Marotti would graduate from Ohio State in 1988 with a rare Master of Arts in Strength and Conditioning, and he was immediately hired as an assistant strength coach at West Virginia University.
He would get another Master’s degree in Sports Medicine at WVU before taking over as the head strength and conditioning coach at the University of Cincinnati in 1990. He would stay with the Bearcats for eight years, coordinating the strength program for 20 different sports, including football and men’s basketball.
In 1998, he was hired to join Bob Davie’s staff at Notre Dame as the Director of Strength and Conditioning. Meyer was already working in South Bend as the receivers coach, and when he left to become the head coach at Bowling Green in 2001, Marotti was one of the first staff members he tried to hire.
Meyer called Marotti relentlessly for three months trying to get him to leave his gig at Notre Dame, but the situation at Bowling Green was far too unsettled for him to pick up his family.
This time around, there is a lot more stability as Marotti joins what could be an all-star cast in Columbus. He will replace Ohio State's director of football performance, Eric Lichter after the bowl game.
Lichter has been with the Buckeyes since he was hired by former head coach Jim Tressel in June, 2006. Eric's mother, Linda Lichter-Witter, is Ohio State's synchronized swimming coach.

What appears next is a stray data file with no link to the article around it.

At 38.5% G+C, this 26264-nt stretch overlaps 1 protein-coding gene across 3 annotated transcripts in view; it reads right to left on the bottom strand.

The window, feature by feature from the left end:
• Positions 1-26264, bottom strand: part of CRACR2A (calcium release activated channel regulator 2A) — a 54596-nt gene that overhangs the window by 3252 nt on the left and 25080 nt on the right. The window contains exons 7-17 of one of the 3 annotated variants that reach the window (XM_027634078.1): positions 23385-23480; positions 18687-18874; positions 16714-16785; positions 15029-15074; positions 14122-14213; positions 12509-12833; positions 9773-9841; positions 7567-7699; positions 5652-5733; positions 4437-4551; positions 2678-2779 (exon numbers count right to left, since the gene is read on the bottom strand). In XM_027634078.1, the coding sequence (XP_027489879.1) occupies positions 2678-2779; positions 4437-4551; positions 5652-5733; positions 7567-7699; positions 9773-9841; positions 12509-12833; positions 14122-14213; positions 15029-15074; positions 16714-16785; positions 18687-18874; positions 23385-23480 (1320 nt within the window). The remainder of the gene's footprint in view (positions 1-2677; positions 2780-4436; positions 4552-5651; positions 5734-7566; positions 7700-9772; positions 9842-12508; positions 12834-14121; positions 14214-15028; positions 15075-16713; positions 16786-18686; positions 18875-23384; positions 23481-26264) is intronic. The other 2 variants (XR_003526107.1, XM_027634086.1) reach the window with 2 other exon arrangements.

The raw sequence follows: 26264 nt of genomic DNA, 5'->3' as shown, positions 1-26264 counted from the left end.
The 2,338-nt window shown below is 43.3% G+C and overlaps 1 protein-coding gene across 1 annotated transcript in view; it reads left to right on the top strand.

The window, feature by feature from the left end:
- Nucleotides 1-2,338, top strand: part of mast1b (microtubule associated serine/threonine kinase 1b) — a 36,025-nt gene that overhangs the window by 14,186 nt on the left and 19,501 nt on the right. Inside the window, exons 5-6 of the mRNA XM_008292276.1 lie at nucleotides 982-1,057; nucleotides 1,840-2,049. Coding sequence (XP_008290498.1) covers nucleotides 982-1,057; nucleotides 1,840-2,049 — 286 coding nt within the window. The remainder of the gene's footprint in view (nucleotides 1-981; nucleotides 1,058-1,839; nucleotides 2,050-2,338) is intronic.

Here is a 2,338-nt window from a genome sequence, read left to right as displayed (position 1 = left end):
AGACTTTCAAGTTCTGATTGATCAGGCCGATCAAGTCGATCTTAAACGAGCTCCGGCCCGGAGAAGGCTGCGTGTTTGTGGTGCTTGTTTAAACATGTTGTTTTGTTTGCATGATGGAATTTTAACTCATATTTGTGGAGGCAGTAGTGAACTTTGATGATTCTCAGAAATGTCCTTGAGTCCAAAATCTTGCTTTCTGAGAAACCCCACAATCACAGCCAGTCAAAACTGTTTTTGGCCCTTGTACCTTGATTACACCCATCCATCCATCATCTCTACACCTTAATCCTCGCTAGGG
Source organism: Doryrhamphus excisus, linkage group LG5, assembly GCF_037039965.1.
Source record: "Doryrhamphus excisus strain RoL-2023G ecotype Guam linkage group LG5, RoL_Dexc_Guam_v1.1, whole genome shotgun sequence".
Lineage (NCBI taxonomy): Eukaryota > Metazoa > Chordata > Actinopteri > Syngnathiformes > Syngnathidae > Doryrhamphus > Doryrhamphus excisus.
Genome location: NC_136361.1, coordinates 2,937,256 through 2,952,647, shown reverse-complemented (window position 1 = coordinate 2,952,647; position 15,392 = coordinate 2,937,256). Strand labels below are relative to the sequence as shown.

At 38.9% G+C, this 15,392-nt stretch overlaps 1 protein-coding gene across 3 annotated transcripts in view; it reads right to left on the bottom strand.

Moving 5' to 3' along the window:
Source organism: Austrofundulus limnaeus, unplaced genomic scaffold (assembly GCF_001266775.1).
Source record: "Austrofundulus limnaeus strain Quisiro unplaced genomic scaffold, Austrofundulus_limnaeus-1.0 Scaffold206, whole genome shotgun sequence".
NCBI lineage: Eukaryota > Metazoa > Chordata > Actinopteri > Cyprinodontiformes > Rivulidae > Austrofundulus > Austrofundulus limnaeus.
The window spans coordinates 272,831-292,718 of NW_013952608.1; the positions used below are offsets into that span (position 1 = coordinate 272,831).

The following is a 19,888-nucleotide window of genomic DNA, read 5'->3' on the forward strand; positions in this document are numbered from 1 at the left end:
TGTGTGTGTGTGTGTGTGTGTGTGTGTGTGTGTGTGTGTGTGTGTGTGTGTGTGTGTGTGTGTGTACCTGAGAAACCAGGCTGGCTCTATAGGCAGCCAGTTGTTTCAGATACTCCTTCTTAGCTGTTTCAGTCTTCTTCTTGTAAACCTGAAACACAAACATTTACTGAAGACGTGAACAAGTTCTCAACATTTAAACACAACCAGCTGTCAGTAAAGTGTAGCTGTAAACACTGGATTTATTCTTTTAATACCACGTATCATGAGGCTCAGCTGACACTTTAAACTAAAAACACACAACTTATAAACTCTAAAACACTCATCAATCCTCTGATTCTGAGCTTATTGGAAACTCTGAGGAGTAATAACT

In The Fold
Here is the current class as it stands at the moment, and where they are ranked by the various recruiting services.

Cardale Jones (6-5 217) QB, Fork Union Military Academy
(ESPN: 3-star; Scout: 3-star; Rivals: 3-star)

Warren Ball (6-2 200) RB, St. Francis DeSales
(ESPN: 3-star; Scout: 4-star; Rivals: 4-star)

Bri'onte Dunn (6-2 215) RB, Canton GlenOak
(ESPN: 4-star; Scout: 5-star; Rivals: 4-star)

Roger Lewis (6-1 195) WR, Pickerington Central
(ESPN: 3-star; Scout: 3-star; Rivals: 3-star)

Ricquan Southward (6-2 190) WR, Lakeland (FL)
(ESPN: 4-star; Scout: 2-star; Rivals: 3-star)

Mike Thomas (6-4 203) WR, Fork Union Military Academy
(ESPN: 3-star; Scout: 4-star; Rivals: 4-star)

Frank Epitropoulos (6-3 195) WR, Upper Arlington
(ESPN: 3-star; Scout: 3-star; Rivals: 3-star)

Blake Thomas (6-4 240) TE, Cleveland St. Ignatius
(ESPN: 3-star; Scout: 3-star; Rivals: 3-star)

Jacoby Boren (6-3 273) OL, Pickerington Central
(ESPN: 3-star; Scout: 3-star; Rivals: 3-star)

Patrick Elflein (6-3 285) OL, Pickerington North
(ESPN: 4-star; Scout: 3-star; Rivals: 3-star)

Adolphus Washington (6-4 230) DE, Cincinnati Taft
(ESPN: 4-star; Scout: 5-star; Rivals: 4-star)

Joshua Perry (6-4 228) OLB, Olentangy
(ESPN: 4-star; Scout: 4-star; Rivals: 4-star)

Luke Roberts (6-2 230) LB, Lancaster
(ESPN: 3-star; Scout: 3-star; Rivals: 3-star)

De'van Bogard (6-1 175) DB, Glenville
(ESPN: 3-star; Scout: 4-star; Rivals: 4-star)

Najee Murray (5-11 172) DB, Steubenville
(ESPN: 3-star; Scout: 4-star; Rivals: 3-star)

Tyvis Powell (6-4 185) DB, Bedford
(ESPN: 2-star; Scout: 4-star; Rivals: 3-star)